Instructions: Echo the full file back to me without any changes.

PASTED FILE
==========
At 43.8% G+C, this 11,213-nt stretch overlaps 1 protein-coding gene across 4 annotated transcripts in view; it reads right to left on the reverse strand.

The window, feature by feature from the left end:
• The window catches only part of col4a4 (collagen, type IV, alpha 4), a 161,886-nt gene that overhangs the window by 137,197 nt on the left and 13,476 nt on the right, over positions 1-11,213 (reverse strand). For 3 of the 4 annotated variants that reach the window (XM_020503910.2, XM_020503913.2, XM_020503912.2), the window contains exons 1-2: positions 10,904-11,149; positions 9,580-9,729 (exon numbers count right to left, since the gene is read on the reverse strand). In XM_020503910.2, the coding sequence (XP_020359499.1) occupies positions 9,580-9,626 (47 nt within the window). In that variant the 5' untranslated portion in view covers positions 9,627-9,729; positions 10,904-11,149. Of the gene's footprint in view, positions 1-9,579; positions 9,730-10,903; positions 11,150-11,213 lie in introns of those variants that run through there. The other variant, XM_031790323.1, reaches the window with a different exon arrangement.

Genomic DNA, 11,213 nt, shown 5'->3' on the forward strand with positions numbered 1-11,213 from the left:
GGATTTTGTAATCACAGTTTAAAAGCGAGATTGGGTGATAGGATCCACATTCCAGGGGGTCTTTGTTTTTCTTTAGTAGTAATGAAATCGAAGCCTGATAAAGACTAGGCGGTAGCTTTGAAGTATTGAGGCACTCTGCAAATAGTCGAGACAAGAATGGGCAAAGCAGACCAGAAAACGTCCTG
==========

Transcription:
At 43.8% G+C, this 11,213-nt stretch overlaps 1 protein-coding gene across 4 annotated transcripts in view; it reads right to left on the reverse strand.

The window, feature by feature from the left end:
• The window catches only part of col4a4 (collagen, type IV, alpha 4), a 161,886-nt gene that overhangs the window by 137,197 nt on the left and 13,476 nt on the right, over positions 1-11,213 (reverse strand). For 3 of the 4 annotated variants that reach the window (XM_020503910.2, XM_020503913.2, XM_020503912.2), the window contains exons 1-2: positions 10,904-11,149; positions 9,580-9,729 (exon numbers count right to left, since the gene is read on the reverse strand). In XM_020503910.2, the coding sequence (XP_020359499.1) occupies positions 9,580-9,626 (47 nt within the window). In that variant the 5' untranslated portion in view covers positions 9,627-9,729; positions 10,904-11,149. Of the gene's footprint in view, positions 1-9,579; positions 9,730-10,903; positions 11,150-11,213 lie in introns of those variants that run through there. The other variant, XM_031790323.1, reaches the window with a different exon arrangement.

Genomic DNA, 11,213 nt, shown 5'->3' on the forward strand with positions numbered 1-11,213 from the left:
GGATTTTGTAATCACAGTTTAAAAGCGAGATTGGGTGATAGGATCCACATTCCAGGGGGTCTTTGTTTTTCTTTAGTAGTAATGAAATCGAAGCCTGATAAAGACTAGGCGGTAGCTTTGAAGTATTGAGGCACTCTGCAAATAGTCGAGACAAGAATGGGCAAAGCAGACCAGAAAACGTCCTG